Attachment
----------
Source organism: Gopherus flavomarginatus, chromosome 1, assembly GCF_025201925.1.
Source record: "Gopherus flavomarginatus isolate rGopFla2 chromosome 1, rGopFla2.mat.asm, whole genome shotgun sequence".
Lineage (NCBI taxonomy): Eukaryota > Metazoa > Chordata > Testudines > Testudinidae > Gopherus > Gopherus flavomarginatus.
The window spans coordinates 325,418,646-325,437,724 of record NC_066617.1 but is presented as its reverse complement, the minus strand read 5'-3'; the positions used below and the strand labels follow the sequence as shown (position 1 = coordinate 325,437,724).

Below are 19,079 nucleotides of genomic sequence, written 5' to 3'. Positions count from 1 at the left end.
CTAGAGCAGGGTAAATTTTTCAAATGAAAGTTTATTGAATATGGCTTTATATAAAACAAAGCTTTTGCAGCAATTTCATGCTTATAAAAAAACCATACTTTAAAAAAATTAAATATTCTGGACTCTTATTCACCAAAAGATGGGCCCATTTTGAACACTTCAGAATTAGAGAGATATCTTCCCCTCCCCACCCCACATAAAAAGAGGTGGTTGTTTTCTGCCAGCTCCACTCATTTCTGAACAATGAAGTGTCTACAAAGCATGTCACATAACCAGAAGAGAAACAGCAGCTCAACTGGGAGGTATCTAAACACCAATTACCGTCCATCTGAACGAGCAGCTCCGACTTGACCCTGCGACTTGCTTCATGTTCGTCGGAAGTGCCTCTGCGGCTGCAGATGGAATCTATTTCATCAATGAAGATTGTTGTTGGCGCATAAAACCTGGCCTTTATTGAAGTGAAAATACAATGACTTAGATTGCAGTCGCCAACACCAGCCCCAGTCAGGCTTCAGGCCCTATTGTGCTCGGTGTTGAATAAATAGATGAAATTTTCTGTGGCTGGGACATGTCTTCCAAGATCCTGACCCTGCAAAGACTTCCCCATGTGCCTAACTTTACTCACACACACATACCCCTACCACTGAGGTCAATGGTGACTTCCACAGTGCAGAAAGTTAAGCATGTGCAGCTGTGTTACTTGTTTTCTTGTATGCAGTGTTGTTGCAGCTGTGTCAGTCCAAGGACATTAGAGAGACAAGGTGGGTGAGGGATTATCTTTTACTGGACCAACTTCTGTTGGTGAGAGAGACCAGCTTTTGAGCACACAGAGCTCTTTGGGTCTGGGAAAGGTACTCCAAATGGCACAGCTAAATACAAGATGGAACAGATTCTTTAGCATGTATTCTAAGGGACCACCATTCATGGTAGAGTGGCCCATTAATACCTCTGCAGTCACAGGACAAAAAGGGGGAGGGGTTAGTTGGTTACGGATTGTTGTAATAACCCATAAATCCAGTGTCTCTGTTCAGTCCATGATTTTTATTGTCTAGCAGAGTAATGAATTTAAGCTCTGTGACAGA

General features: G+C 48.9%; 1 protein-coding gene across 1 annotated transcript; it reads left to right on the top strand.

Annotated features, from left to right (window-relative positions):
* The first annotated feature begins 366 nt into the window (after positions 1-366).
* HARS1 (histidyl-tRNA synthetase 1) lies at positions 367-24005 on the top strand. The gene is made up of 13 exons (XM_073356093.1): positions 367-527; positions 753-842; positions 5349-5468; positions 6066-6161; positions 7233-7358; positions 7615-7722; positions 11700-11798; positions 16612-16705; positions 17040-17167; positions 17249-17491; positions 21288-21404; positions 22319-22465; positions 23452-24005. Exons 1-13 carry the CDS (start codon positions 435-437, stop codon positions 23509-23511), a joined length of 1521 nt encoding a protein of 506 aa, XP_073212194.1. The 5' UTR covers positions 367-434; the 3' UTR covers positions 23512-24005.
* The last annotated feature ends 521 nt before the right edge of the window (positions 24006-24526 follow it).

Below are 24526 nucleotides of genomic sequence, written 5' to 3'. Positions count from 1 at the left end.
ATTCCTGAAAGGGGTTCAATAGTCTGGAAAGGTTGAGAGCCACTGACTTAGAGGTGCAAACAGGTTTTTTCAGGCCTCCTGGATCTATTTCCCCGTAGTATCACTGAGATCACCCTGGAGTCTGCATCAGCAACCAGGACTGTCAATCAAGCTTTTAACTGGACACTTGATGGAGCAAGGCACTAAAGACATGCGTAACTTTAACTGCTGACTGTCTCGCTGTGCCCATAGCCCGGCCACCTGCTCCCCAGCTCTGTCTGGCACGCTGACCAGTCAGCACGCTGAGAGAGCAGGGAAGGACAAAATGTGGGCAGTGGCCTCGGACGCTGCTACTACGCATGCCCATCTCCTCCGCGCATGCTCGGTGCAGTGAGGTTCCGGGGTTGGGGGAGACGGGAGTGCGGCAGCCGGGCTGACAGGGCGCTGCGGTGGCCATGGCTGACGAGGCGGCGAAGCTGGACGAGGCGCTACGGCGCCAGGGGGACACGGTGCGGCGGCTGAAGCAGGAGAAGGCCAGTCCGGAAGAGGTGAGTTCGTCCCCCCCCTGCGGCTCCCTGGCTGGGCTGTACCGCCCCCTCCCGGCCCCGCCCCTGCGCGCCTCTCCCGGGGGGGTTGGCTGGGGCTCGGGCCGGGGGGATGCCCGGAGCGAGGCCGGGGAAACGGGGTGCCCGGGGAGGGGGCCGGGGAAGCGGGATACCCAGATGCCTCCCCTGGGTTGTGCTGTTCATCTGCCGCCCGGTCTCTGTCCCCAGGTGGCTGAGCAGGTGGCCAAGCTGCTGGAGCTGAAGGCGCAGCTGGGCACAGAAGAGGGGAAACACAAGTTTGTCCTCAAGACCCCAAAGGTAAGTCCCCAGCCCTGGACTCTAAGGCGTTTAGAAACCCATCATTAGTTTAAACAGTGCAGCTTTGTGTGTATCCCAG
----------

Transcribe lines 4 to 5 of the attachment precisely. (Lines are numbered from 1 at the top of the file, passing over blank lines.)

The window spans coordinates 325,418,646-325,437,724 of record NC_066617.1 but is presented as its reverse complement, the minus strand read 5'-3'; the positions used below and the strand labels follow the sequence as shown (position 1 = coordinate 325,437,724).

Below are 19,079 nucleotides of genomic sequence, written 5' to 3'. Positions count from 1 at the left end.